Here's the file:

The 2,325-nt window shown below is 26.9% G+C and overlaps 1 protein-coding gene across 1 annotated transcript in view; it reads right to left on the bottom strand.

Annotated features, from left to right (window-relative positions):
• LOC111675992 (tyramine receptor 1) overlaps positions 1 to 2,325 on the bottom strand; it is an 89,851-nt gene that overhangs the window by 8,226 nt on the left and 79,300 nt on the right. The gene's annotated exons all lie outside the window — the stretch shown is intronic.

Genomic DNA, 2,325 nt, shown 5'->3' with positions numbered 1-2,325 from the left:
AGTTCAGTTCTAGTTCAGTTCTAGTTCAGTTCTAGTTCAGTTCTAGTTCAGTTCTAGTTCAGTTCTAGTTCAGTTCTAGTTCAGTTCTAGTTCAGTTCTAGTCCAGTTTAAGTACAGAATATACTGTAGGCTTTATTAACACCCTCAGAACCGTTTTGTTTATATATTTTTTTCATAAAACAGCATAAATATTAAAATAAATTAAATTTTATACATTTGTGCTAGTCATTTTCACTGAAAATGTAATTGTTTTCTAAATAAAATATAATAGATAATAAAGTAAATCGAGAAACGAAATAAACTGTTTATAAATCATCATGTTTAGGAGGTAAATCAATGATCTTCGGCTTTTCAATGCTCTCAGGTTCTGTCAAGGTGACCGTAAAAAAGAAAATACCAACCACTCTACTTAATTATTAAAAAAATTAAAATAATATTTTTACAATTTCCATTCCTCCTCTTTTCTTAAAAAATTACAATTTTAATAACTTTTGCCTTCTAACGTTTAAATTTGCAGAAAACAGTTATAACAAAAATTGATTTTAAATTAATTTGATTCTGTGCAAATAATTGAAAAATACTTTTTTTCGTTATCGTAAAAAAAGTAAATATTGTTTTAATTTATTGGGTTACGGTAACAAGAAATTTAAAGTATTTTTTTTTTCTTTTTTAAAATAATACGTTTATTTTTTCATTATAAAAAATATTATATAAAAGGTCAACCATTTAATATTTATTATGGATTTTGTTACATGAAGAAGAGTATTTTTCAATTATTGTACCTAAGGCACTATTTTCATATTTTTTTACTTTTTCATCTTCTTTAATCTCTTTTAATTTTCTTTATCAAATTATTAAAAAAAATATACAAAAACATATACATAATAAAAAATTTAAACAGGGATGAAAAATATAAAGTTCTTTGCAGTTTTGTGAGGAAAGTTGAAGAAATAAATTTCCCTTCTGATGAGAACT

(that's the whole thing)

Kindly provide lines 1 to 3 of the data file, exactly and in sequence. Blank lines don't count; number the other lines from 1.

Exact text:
The 2,325-nt window shown below is 26.9% G+C and overlaps 1 protein-coding gene across 1 annotated transcript in view; it reads right to left on the bottom strand.

Annotated features, from left to right (window-relative positions):
• LOC111675992 (tyramine receptor 1) overlaps positions 1 to 2,325 on the bottom strand; it is an 89,851-nt gene that overhangs the window by 8,226 nt on the left and 79,300 nt on the right. The gene's annotated exons all lie outside the window — the stretch shown is intronic.